If we are serious about bridging this disconnect, I think we need to be willing to radically revisit the way we do communion: When Jesus said "do this in remembrance of me," was he merely referring to the partaking of the elements, or rather the partaking of the love and companionship Jesus shared with his disciples a the last supper? Removed from its original context, the eucharist is prone to becoming a “stale individualistic ceremony, rather than a meaningful corporate event.”<ref>George Barna and Frank Viola, Pagan Christianity: Exploring the Roots of our Church Practices (Tyndale House Publishers, 2008), 197.</ref> A walk down the aisle for a wafer, a thimble of grape juice, and a quick prayer hardly seem conducive to the kind of deep sharing that transforms and binds communities together.
I suggest that if we want to make communion more meaningful for adults as well as youth, we might start by offering it within the context of a community meal, in the vein of Jung's concept of a joyful feast.<ref>L. Shannon Jung, Sharing Food: Christian Practices for Enjoyment (Minneapolis: Fortress Press, 2006) 62-65.</ref> When we sit down at a table with family, friends or even strangers, our proximity shapes us. The tastes, smells, and sounds become imprinted on our memories. Through table conversation, friendships are formed and renewed. And where church people are gathered, the conversation often turns to spiritual things. An educational opportunity to tell the story of the last supper—in an authentic context—presents itself. The holy spirit is given the space and freedom in which to move, and this is where education and eucharist meet. The traditional movements of the Lord's Supper need not be absent, but can be practiced at an appropriate pause during the meal.<ref>I'm refering here to the nine traditional components of the Lord's Supper articulated by Dr. Mikoski in our final lecture, December 3, 2008.</ref> In fact, some of these, like thanksgiving and anamnesis, seem even more appropriate and natural in such a context.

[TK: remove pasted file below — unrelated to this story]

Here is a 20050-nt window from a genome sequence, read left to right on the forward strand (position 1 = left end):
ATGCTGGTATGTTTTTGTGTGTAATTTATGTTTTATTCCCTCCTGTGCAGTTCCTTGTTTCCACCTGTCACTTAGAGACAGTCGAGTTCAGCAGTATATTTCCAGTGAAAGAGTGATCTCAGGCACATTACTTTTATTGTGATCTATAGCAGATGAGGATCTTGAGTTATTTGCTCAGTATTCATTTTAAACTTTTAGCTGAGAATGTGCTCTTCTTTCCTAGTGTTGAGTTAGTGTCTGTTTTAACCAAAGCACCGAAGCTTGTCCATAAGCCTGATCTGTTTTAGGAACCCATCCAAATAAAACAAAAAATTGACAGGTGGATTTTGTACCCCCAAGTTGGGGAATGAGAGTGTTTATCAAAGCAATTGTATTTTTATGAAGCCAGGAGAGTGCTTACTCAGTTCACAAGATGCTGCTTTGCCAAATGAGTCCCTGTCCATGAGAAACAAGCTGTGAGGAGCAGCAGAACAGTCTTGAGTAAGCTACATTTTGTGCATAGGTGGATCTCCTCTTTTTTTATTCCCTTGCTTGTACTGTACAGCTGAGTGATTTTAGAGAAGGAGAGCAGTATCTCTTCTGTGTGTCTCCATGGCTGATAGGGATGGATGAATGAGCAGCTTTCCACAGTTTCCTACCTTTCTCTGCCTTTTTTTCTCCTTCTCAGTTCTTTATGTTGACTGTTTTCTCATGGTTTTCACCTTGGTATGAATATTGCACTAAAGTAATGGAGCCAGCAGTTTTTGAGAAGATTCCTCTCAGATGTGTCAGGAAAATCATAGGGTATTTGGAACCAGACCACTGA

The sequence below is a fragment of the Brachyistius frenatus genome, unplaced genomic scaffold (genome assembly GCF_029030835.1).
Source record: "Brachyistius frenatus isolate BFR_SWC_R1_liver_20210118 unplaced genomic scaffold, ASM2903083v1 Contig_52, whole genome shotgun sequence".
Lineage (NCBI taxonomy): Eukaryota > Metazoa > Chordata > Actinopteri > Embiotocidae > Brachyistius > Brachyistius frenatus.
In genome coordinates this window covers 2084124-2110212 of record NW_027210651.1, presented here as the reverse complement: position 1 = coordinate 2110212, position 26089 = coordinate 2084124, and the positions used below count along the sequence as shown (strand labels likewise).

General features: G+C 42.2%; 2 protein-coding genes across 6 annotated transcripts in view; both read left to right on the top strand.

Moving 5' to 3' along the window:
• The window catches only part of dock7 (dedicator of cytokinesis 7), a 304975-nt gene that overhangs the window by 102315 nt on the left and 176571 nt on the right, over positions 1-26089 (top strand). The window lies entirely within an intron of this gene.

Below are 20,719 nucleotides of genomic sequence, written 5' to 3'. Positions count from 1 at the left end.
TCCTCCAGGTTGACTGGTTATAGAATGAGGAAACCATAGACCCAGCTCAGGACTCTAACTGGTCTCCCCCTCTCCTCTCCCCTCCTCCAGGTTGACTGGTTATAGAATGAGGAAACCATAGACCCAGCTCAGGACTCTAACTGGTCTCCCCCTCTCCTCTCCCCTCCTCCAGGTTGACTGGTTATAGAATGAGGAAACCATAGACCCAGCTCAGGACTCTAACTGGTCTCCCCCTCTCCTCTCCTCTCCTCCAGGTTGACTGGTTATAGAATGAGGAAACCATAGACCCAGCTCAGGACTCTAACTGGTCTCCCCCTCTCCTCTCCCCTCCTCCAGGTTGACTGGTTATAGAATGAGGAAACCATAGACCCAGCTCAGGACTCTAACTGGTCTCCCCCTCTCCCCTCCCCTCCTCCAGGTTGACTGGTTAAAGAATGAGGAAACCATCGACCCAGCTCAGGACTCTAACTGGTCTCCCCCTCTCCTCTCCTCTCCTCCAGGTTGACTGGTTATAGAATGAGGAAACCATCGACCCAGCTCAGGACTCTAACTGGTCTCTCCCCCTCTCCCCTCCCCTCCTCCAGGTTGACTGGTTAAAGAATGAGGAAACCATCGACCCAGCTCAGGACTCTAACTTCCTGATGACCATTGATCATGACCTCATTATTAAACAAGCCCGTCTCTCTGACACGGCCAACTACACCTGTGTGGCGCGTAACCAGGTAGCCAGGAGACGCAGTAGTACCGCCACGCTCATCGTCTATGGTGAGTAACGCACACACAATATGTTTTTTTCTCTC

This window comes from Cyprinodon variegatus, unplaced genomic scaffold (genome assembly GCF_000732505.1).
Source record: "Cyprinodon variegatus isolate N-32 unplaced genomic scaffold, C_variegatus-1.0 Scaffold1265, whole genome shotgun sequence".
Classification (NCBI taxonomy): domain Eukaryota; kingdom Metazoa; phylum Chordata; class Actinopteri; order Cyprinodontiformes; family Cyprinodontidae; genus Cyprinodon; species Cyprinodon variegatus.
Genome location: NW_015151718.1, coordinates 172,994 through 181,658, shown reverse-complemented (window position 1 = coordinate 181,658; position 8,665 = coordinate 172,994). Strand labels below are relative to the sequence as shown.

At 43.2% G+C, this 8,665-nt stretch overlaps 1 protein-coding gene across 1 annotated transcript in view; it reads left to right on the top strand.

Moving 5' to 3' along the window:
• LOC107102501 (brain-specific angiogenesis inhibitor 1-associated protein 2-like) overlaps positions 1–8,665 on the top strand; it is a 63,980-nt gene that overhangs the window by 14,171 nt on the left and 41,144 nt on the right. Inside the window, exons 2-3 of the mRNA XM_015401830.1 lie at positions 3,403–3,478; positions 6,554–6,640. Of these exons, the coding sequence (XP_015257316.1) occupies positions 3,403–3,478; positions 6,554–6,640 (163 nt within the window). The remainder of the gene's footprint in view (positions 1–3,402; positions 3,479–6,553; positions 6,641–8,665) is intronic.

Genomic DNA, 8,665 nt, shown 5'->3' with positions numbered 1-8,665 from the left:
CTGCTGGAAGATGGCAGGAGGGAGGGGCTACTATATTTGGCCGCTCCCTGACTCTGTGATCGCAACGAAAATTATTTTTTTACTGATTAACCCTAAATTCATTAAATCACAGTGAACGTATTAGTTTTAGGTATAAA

If the idea of a community meal seems too radical of a departure, then an intermediate step might be to extend the worship service by 15 minutes on communion days, allowing youth to participate with adults after their Sunday School class is over, and following the worship service with a potluck dinner.<ref>Taking an incremental step is, of course, a nod to Vygotsky's “Zone of Proximal Development” and the recognition that there are likely congregants for whom the current practice of communion is a meaningful tradition.</ref> That way the extended service won't make people "late for lunch" elsewhere. In time, when the new tradition begins to take hold, it wouldn't be that great of a shift to celebrate the eucharist in its rightful and original place within the feast of remembrance, surrounded by a community that shares the memory, the identity, the food, and the life together.
At the outset of this paper, I indicated that it was the lack of a meaningful, shared eucharistic experience that was at the root of not only the surface tension surrounding the youth participation in communion, but also at the core mistrust and broken relationships among the church leadership. Conversely, by rediscovering this practice of shared communion, I believe that the challenges of scheduling, authority, and programming will ultimately fall into the proper perspective, as around the eucharistic table the body of Christ is broken to heal the broken body of the church.